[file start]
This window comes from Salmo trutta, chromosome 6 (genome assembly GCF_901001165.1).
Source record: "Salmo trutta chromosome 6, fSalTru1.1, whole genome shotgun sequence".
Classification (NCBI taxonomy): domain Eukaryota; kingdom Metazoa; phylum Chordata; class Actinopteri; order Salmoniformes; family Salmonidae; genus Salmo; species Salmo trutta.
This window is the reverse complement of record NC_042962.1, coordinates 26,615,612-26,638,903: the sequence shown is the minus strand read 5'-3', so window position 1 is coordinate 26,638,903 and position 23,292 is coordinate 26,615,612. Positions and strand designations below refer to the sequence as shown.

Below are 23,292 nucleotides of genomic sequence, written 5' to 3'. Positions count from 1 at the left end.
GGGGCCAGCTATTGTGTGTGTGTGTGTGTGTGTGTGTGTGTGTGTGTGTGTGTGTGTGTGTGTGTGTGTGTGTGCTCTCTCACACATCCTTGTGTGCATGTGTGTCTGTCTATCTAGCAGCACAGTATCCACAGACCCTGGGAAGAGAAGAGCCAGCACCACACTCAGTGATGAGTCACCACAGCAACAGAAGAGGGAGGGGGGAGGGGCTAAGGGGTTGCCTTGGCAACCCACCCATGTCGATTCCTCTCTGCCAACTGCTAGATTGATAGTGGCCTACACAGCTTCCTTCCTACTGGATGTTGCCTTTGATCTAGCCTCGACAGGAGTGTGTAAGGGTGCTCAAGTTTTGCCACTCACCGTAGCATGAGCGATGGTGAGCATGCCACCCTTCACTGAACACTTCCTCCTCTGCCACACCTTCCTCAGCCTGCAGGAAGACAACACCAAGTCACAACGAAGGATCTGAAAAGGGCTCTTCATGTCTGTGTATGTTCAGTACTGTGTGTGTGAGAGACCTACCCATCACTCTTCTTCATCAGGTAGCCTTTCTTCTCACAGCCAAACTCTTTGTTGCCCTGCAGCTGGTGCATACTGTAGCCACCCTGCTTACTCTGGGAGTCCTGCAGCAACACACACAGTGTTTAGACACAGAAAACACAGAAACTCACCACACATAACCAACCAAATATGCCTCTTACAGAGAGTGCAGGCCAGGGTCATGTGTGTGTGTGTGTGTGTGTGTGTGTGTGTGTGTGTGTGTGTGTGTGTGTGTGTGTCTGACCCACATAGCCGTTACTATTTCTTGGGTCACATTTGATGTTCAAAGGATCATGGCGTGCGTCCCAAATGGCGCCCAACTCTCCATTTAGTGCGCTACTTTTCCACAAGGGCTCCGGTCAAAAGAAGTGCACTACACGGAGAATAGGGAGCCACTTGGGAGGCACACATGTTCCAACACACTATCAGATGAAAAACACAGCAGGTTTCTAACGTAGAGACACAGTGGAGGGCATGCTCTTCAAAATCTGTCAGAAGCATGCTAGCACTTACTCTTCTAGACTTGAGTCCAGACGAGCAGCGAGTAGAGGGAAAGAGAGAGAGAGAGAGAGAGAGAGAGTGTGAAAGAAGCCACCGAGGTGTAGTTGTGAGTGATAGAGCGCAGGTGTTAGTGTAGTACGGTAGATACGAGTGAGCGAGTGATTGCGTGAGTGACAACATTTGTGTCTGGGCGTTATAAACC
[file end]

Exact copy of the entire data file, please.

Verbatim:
This window comes from Salmo trutta, chromosome 6 (genome assembly GCF_901001165.1).
Source record: "Salmo trutta chromosome 6, fSalTru1.1, whole genome shotgun sequence".
Classification (NCBI taxonomy): domain Eukaryota; kingdom Metazoa; phylum Chordata; class Actinopteri; order Salmoniformes; family Salmonidae; genus Salmo; species Salmo trutta.
This window is the reverse complement of record NC_042962.1, coordinates 26,615,612-26,638,903: the sequence shown is the minus strand read 5'-3', so window position 1 is coordinate 26,638,903 and position 23,292 is coordinate 26,615,612. Positions and strand designations below refer to the sequence as shown.

Below are 23,292 nucleotides of genomic sequence, written 5' to 3'. Positions count from 1 at the left end.
GGGGCCAGCTATTGTGTGTGTGTGTGTGTGTGTGTGTGTGTGTGTGTGTGTGTGTGTGTGTGTGTGTGTGTGTGCTCTCTCACACATCCTTGTGTGCATGTGTGTCTGTCTATCTAGCAGCACAGTATCCACAGACCCTGGGAAGAGAAGAGCCAGCACCACACTCAGTGATGAGTCACCACAGCAACAGAAGAGGGAGGGGGGAGGGGCTAAGGGGTTGCCTTGGCAACCCACCCATGTCGATTCCTCTCTGCCAACTGCTAGATTGATAGTGGCCTACACAGCTTCCTTCCTACTGGATGTTGCCTTTGATCTAGCCTCGACAGGAGTGTGTAAGGGTGCTCAAGTTTTGCCACTCACCGTAGCATGAGCGATGGTGAGCATGCCACCCTTCACTGAACACTTCCTCCTCTGCCACACCTTCCTCAGCCTGCAGGAAGACAACACCAAGTCACAACGAAGGATCTGAAAAGGGCTCTTCATGTCTGTGTATGTTCAGTACTGTGTGTGTGAGAGACCTACCCATCACTCTTCTTCATCAGGTAGCCTTTCTTCTCACAGCCAAACTCTTTGTTGCCCTGCAGCTGGTGCATACTGTAGCCACCCTGCTTACTCTGGGAGTCCTGCAGCAACACACACAGTGTTTAGACACAGAAAACACAGAAACTCACCACACATAACCAACCAAATATGCCTCTTACAGAGAGTGCAGGCCAGGGTCATGTGTGTGTGTGTGTGTGTGTGTGTGTGTGTGTGTGTGTGTGTGTGTGTGTGTGTGTCTGACCCACATAGCCGTTACTATTTCTTGGGTCACATTTGATGTTCAAAGGATCATGGCGTGCGTCCCAAATGGCGCCCAACTCTCCATTTAGTGCGCTACTTTTCCACAAGGGCTCCGGTCAAAAGAAGTGCACTACACGGAGAATAGGGAGCCACTTGGGAGGCACACATGTTCCAACACACTATCAGATGAAAAACACAGCAGGTTTCTAACGTAGAGACACAGTGGAGGGCATGCTCTTCAAAATCTGTCAGAAGCATGCTAGCACTTACTCTTCTAGACTTGAGTCCAGACGAGCAGCGAGTAGAGGGAAAGAGAGAGAGAGAGAGAGAGAGAGAGTGTGAAAGAAGCCACCGAGGTGTAGTTGTGAGTGATAGAGCGCAGGTGTTAGTGTAGTACGGTAGATACGAGTGAGCGAGTGATTGCGTGAGTGACAACATTTGTGTCTGGGCGTTATAAACC